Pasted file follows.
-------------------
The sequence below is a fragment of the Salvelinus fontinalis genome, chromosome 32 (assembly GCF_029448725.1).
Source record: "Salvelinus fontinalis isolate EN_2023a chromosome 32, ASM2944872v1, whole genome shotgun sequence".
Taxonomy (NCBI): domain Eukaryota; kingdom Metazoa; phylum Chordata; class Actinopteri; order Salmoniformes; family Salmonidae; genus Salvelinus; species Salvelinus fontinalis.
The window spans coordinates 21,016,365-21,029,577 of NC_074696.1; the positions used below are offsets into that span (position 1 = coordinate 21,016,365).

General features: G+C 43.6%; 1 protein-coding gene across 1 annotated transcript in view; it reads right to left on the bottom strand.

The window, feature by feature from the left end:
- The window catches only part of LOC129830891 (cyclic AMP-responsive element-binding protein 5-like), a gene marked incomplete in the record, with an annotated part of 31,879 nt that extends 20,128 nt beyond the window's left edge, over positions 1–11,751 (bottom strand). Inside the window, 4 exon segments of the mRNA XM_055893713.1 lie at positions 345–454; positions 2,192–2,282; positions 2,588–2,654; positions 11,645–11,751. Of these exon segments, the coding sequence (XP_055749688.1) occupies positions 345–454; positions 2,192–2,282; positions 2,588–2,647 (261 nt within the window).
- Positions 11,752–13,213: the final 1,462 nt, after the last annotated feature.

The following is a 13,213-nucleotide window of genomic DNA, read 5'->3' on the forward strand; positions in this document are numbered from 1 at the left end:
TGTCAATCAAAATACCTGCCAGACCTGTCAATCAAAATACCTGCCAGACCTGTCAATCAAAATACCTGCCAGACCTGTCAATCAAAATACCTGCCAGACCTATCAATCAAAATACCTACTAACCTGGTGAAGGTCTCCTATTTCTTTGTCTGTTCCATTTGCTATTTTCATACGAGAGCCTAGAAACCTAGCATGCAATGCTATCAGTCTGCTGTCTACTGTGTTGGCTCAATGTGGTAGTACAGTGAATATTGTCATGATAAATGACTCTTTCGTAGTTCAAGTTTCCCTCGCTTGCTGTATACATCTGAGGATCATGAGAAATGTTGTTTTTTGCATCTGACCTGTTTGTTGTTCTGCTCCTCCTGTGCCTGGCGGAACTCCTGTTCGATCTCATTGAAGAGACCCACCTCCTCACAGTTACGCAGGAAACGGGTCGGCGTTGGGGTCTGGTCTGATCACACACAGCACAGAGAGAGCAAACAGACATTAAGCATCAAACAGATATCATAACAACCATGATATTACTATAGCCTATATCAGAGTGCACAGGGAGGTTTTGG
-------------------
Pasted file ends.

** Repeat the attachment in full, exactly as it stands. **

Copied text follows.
The sequence below is a fragment of the Salvelinus fontinalis genome, chromosome 32 (assembly GCF_029448725.1).
Source record: "Salvelinus fontinalis isolate EN_2023a chromosome 32, ASM2944872v1, whole genome shotgun sequence".
Taxonomy (NCBI): domain Eukaryota; kingdom Metazoa; phylum Chordata; class Actinopteri; order Salmoniformes; family Salmonidae; genus Salvelinus; species Salvelinus fontinalis.
The window spans coordinates 21,016,365-21,029,577 of NC_074696.1; the positions used below are offsets into that span (position 1 = coordinate 21,016,365).

General features: G+C 43.6%; 1 protein-coding gene across 1 annotated transcript in view; it reads right to left on the bottom strand.

The window, feature by feature from the left end:
- The window catches only part of LOC129830891 (cyclic AMP-responsive element-binding protein 5-like), a gene marked incomplete in the record, with an annotated part of 31,879 nt that extends 20,128 nt beyond the window's left edge, over positions 1–11,751 (bottom strand). Inside the window, 4 exon segments of the mRNA XM_055893713.1 lie at positions 345–454; positions 2,192–2,282; positions 2,588–2,654; positions 11,645–11,751. Of these exon segments, the coding sequence (XP_055749688.1) occupies positions 345–454; positions 2,192–2,282; positions 2,588–2,647 (261 nt within the window).
- Positions 11,752–13,213: the final 1,462 nt, after the last annotated feature.

The following is a 13,213-nucleotide window of genomic DNA, read 5'->3' on the forward strand; positions in this document are numbered from 1 at the left end:
TGTCAATCAAAATACCTGCCAGACCTGTCAATCAAAATACCTGCCAGACCTGTCAATCAAAATACCTGCCAGACCTGTCAATCAAAATACCTGCCAGACCTATCAATCAAAATACCTACTAACCTGGTGAAGGTCTCCTATTTCTTTGTCTGTTCCATTTGCTATTTTCATACGAGAGCCTAGAAACCTAGCATGCAATGCTATCAGTCTGCTGTCTACTGTGTTGGCTCAATGTGGTAGTACAGTGAATATTGTCATGATAAATGACTCTTTCGTAGTTCAAGTTTCCCTCGCTTGCTGTATACATCTGAGGATCATGAGAAATGTTGTTTTTTGCATCTGACCTGTTTGTTGTTCTGCTCCTCCTGTGCCTGGCGGAACTCCTGTTCGATCTCATTGAAGAGACCCACCTCCTCACAGTTACGCAGGAAACGGGTCGGCGTTGGGGTCTGGTCTGATCACACACAGCACAGAGAGAGCAAACAGACATTAAGCATCAAACAGATATCATAACAACCATGATATTACTATAGCCTATATCAGAGTGCACAGGGAGGTTTTGG